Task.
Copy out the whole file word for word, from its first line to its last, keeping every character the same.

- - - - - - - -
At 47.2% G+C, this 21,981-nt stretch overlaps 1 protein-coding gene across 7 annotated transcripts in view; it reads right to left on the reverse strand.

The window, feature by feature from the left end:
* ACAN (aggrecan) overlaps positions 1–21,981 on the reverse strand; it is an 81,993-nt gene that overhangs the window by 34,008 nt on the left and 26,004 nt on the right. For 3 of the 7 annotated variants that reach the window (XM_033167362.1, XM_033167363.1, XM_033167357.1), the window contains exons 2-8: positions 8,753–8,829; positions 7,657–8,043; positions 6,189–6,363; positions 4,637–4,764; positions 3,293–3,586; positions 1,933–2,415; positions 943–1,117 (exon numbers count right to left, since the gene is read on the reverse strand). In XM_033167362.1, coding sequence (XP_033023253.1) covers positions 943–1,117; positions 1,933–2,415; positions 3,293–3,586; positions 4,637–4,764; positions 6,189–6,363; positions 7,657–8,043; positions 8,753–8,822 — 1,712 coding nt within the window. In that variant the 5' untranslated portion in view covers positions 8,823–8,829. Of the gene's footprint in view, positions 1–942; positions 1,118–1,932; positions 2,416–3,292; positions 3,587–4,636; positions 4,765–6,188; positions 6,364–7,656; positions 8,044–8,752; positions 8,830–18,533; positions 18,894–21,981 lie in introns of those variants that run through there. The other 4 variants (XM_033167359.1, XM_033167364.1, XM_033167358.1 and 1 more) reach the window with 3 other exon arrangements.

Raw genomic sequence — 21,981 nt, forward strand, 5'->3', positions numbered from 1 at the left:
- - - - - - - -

At 47.2% G+C, this 21,981-nt stretch overlaps 1 protein-coding gene across 7 annotated transcripts in view; it reads right to left on the reverse strand.

The window, feature by feature from the left end:
* ACAN (aggrecan) overlaps positions 1–21,981 on the reverse strand; it is an 81,993-nt gene that overhangs the window by 34,008 nt on the left and 26,004 nt on the right. For 3 of the 7 annotated variants that reach the window (XM_033167362.1, XM_033167363.1, XM_033167357.1), the window contains exons 2-8: positions 8,753–8,829; positions 7,657–8,043; positions 6,189–6,363; positions 4,637–4,764; positions 3,293–3,586; positions 1,933–2,415; positions 943–1,117 (exon numbers count right to left, since the gene is read on the reverse strand). In XM_033167362.1, coding sequence (XP_033023253.1) covers positions 943–1,117; positions 1,933–2,415; positions 3,293–3,586; positions 4,637–4,764; positions 6,189–6,363; positions 7,657–8,043; positions 8,753–8,822 — 1,712 coding nt within the window. In that variant the 5' untranslated portion in view covers positions 8,823–8,829. Of the gene's footprint in view, positions 1–942; positions 1,118–1,932; positions 2,416–3,292; positions 3,587–4,636; positions 4,765–6,188; positions 6,364–7,656; positions 8,044–8,752; positions 8,830–18,533; positions 18,894–21,981 lie in introns of those variants that run through there. The other 4 variants (XM_033167359.1, XM_033167364.1, XM_033167358.1 and 1 more) reach the window with 3 other exon arrangements.

Raw genomic sequence — 21,981 nt, forward strand, 5'->3', positions numbered from 1 at the left: